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China still feasting on poison foods

It's gotten to the point where you'd have to be a special kind of crazy to eat food in China. New wave of tainted food in China and how inflation could make it worse | Money & Company | Los Angeles Times
Three years after China was rocked by a massive tainted-milk scandal, the country has again been hit by a wave of food scares in recent weeks. The list includes diseased pigs used for bacon; noodles made of corn, ink and paraffin; rice contaminated with heavy metals, sausages made of rotten meat and fertilizer; and pork described as "Tron blue" because it glowed in the dark from bacteria. That so many new scandals have emerged even after the central government implemented a sweeping food-safety law in 2009 speaks to the depth of the regulation's ineffectiveness, experts say. An article Tuesday in the state-owned Global Times said food inspectors could be bribed to ignore diseased pork entering the food chain. . . . China's consumer price index hit a 32-month high last month, placing immense pressure on farmers and food makers to pay for costlier raw materials and distribution. Government price controls often mean those increased costs can't be passed on to consumers. Under these worsening conditions, more may consider cutting corners to recoup costs and stay in business. "Inflation probably increases the possibility street vendors or farmers sell tainted food or add illegal substances to make more profit or reduce costs," said Hu Xingdou, an economics professor at the Beijing Institute of Technology. "It would make it easier for them." . . .

May 03, 2011

Why old books smell good

Sheigh -- Why Old Books Smell Good “Lignin, the stuff that...
“Lignin, the stuff that prevents all trees from adopting the weeping habit, is a polymer made up of units that are closely related to vanillin. When made into paper and stored for years, it breaks down and smells good. Which is how divine providence has arranged for secondhand bookstores to smell like good quality vanilla absolute, subliminally stoking a hunger for knowledge in all of us.” —From Luca Turin and Tania Sanchez’s Perfumes: the guide

May 02, 2011

Box Jellyfish have 24 eyes, four of which always look straight up

Box jellyfish have 24 floating eyes, but four of them are more important than the others
So, how do the jellyfish stay in the right place? They use their "upper lens eyes," four eyes which can see through the water's surface and into the space above. These eyes allow them to spot the mangrove canopy at distances of at least eight meters, and navigate towards them. With the canopy obscured, they were lost. These eyes can rotate in any direction, and are suspended in the transparent tissue of the jellyfishes' bodies. As a result, the upper lens eyes are always looking straight up, regardless of the orientation of the jellyfish. Box jellyfish aren't content just to be brainless, squishy, stinging bastards. It turns out they have bewilderingly interesting vision systems, too. They have 24 eyes of four different types — including a set entirely used for peering into the sky. The research looked at Tripedalia cystophora, which live in the roots of mangrove swamps in the Caribbean. The jellyfish must stick to a couple of square meters beneath the canopies, where their prey live, or they'll suffer starvation in the open waters.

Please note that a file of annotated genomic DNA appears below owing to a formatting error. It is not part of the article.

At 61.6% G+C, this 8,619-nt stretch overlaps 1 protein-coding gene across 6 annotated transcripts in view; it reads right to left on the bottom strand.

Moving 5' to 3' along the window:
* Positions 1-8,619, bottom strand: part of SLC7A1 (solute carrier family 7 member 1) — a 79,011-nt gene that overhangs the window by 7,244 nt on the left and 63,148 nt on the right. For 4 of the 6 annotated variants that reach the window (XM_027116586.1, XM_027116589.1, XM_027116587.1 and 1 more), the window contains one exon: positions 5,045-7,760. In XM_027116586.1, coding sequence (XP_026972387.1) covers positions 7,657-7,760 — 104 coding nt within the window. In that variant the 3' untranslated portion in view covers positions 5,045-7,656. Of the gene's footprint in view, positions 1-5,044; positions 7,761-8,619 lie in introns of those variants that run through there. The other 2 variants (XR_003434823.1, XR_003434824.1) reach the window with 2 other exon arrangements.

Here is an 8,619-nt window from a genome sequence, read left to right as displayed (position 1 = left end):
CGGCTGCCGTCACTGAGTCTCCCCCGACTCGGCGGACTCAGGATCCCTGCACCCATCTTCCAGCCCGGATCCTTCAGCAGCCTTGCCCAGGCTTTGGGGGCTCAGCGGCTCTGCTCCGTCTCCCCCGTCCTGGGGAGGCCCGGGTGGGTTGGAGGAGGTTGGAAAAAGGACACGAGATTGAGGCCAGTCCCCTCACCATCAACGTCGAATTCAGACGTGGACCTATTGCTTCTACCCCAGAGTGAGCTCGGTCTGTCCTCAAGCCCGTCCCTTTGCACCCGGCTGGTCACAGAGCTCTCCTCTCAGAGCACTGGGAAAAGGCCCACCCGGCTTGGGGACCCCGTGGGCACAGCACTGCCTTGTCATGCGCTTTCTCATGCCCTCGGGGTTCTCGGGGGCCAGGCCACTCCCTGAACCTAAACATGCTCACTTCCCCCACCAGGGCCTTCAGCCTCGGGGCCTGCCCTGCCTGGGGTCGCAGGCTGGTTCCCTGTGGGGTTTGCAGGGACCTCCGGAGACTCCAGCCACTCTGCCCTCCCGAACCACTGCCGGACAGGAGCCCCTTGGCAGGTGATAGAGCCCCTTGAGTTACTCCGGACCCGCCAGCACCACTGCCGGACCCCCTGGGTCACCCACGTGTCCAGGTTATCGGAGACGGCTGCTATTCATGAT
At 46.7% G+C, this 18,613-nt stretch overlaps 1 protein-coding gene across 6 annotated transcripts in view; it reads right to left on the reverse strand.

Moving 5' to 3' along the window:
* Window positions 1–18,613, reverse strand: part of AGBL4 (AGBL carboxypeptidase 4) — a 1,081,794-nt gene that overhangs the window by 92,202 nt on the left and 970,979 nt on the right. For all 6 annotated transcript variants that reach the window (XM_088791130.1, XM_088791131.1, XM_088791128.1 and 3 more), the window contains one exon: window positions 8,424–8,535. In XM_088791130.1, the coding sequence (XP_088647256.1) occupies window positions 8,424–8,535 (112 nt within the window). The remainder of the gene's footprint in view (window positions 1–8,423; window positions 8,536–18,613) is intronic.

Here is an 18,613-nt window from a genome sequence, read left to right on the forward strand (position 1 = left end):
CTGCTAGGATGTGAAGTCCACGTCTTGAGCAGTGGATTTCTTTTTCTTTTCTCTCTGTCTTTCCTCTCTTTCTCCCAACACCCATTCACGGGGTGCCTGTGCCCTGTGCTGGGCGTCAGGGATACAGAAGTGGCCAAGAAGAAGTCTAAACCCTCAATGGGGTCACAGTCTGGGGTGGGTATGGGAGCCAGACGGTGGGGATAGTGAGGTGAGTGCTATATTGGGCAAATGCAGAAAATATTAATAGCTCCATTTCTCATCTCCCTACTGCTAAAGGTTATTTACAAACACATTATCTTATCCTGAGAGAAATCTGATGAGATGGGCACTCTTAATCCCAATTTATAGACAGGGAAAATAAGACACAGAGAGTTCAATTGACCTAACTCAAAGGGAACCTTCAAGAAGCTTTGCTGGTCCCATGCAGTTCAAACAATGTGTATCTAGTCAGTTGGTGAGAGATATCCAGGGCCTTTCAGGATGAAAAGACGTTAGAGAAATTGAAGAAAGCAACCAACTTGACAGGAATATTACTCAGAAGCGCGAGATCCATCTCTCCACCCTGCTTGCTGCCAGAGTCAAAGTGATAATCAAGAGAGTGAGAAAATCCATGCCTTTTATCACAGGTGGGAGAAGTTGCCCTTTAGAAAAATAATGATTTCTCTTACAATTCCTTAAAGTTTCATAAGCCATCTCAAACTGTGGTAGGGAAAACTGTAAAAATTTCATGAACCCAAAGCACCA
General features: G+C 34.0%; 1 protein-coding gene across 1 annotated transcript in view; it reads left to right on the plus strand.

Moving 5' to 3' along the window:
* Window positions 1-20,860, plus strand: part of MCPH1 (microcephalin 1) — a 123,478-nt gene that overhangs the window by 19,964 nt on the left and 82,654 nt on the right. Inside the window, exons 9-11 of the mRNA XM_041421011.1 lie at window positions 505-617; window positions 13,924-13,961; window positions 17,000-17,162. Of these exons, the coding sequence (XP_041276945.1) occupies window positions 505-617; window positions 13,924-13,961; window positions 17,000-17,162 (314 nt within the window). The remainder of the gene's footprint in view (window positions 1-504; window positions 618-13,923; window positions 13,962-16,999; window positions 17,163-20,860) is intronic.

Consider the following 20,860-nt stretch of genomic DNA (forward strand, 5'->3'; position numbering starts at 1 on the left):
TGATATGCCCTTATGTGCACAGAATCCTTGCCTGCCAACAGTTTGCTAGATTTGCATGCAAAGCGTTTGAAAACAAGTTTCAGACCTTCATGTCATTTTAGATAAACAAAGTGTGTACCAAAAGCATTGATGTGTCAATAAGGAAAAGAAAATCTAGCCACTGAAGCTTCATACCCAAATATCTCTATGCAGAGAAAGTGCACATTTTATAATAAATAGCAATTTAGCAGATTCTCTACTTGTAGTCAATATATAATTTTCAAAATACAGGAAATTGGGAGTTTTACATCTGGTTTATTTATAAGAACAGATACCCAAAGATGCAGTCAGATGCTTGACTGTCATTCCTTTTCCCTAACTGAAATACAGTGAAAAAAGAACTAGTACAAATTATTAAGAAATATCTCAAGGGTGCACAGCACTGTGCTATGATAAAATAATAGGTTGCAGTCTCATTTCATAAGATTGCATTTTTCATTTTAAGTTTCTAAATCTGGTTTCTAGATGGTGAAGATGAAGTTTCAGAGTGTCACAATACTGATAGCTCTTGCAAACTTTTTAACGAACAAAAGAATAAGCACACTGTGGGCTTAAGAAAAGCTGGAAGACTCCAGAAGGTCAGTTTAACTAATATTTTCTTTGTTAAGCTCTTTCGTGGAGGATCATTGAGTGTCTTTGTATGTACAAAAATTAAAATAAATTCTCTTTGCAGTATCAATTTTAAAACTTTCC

April 28, 2011

"Ums" and "ers" help children learn new words

Baby brain expert: 'Ums' and 'ers' help children learn - life - 28 April 2011 - New Scientist
I had always assumed "ums" and "ers" were useless noises, an indication that my brain isn't working quickly enough. What does your research show? It's one of those things your mother tells you: "Speak in full sentences. Don't um and er." I think it's a view that most people have, that disfluencies are not a good thing because they don't really communicate anything; they are just fillers. Our latest study shows that disfluencies in speech directed to young children have an interesting benefit. What children have learned, surprisingly early, is when there is an "um" or "er", the word that follows is almost always one they don't know. When you are fumbling for the correct word, you are sending a message to the child that they should pay attention. That's very useful. How did you find this out? The methodology is fairly straightforward. We put pairs of photographs of objects in front of a child. One is an object familiar to the child, say a ball or banana. The other is one that they have never seen, say, a wrench. Using an eye-tracking device we can measure precisely where the child is looking. A voice says: "Look at the ball" (in a fluent way). The next sentence is disfluent: "Look at the... er... wrench." We found that when there is a disfluency, the baby will look at the object they don't know, not the familiar one. It helps teach them new words.